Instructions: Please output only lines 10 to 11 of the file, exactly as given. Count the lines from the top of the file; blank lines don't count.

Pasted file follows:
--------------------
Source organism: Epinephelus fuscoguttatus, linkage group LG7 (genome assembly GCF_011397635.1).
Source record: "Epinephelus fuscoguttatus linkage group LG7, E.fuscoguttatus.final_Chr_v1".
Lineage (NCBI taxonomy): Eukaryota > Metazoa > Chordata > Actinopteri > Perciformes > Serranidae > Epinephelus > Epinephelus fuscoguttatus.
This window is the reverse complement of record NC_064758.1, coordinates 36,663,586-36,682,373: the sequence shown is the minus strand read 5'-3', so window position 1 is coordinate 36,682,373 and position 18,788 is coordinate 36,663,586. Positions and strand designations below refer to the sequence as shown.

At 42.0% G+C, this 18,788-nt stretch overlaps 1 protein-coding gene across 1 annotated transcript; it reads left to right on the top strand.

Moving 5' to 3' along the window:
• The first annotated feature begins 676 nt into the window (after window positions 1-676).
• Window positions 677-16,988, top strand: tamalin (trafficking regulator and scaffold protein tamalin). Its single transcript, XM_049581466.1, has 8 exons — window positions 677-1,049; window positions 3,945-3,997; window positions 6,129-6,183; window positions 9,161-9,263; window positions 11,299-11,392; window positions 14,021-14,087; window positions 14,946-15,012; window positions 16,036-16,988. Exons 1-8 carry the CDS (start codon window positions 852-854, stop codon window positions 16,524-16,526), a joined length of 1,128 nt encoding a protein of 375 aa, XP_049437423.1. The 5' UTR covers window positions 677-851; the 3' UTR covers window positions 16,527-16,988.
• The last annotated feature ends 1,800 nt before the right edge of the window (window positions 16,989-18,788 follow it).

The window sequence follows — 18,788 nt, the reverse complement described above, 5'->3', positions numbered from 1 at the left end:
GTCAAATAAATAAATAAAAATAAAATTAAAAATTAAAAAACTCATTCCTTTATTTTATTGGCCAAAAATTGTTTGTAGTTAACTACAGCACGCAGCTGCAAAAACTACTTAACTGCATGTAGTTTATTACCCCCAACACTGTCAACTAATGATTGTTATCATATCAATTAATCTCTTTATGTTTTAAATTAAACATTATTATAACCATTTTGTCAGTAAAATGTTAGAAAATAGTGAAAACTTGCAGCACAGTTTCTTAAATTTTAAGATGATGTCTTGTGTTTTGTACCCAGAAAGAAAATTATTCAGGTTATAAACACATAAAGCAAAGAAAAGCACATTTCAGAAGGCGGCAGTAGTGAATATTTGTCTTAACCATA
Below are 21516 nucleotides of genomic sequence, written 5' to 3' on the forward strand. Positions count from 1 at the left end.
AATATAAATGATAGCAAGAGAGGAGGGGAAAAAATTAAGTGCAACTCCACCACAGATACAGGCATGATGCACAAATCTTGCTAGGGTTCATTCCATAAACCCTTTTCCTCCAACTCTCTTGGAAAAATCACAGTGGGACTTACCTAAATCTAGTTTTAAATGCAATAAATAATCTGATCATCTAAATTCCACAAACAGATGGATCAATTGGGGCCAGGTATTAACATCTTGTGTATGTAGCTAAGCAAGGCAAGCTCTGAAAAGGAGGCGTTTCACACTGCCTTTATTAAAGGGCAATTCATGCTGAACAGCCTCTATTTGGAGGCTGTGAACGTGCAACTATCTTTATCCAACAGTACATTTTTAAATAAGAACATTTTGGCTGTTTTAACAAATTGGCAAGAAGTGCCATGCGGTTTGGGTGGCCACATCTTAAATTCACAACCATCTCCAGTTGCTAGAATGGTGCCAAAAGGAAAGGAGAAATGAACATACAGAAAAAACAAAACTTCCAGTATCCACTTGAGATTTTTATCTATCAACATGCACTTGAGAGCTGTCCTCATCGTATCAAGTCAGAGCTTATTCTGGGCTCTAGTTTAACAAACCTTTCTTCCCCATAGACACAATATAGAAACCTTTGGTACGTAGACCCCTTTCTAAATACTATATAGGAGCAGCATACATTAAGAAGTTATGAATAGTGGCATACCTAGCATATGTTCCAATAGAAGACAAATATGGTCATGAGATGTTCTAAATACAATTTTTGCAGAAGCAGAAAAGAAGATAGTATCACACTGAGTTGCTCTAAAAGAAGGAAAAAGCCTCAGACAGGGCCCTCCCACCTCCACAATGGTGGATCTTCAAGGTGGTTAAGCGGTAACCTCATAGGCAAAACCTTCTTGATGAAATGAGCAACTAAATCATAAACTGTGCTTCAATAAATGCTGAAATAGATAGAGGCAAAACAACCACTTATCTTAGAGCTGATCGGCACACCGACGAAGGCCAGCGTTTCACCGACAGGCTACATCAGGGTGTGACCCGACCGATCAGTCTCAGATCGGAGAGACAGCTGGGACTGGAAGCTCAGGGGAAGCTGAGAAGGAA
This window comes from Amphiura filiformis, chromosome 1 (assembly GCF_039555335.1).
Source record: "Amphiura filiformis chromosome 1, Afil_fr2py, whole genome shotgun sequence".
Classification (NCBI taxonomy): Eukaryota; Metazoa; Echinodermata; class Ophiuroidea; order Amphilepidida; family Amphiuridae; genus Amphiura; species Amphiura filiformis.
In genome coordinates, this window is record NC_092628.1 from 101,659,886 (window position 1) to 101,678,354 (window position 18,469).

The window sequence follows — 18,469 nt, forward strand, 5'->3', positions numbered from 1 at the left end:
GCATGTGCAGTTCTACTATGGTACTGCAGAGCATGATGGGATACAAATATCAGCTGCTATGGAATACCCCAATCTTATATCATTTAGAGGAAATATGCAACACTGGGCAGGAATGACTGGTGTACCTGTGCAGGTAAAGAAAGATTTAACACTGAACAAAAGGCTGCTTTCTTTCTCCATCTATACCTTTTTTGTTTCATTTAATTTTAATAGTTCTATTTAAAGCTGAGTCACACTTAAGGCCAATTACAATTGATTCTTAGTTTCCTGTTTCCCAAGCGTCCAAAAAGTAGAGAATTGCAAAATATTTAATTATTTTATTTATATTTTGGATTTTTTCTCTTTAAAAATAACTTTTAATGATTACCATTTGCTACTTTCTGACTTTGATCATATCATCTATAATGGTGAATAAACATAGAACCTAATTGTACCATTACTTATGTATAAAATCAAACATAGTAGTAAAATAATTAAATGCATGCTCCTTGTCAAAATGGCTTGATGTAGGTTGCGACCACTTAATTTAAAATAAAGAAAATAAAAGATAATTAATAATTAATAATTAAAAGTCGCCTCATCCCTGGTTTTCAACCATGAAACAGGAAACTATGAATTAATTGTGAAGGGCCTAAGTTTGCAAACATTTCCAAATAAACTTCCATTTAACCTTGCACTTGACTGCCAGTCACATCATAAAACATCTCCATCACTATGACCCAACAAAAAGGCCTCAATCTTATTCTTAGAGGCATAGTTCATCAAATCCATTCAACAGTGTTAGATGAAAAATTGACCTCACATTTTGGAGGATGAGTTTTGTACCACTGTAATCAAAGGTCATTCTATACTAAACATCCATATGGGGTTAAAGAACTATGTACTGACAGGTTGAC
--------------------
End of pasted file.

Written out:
The window sequence follows — 18,788 nt, the reverse complement described above, 5'->3', positions numbered from 1 at the left end:
GTCAAATAAATAAATAAAAATAAAATTAAAAATTAAAAAACTCATTCCTTTATTTTATTGGCCAAAAATTGTTTGTAGTTAACTACAGCACGCAGCTGCAAAAACTACTTAACTGCATGTAGTTTATTACCCCCAACACTGTCAACTAATGATTGTTATCATATCAATTAATCTCTTTATGTTTTAAATTAAACATTATTATAACCATTTTGTCAGTAAAATGTTAGAAAATAGTGAAAACTTGCAGCACAGTTTCTTAAATTTTAAGATGATGTCTTGTGTTTTGTACCCAGAAAGAAAATTATTCAGGTTATAAACACATAAAGCAAAGAAAAGCACATTTCAGAAGGCGGCAGTAGTGAATATTTGTCTTAACCATA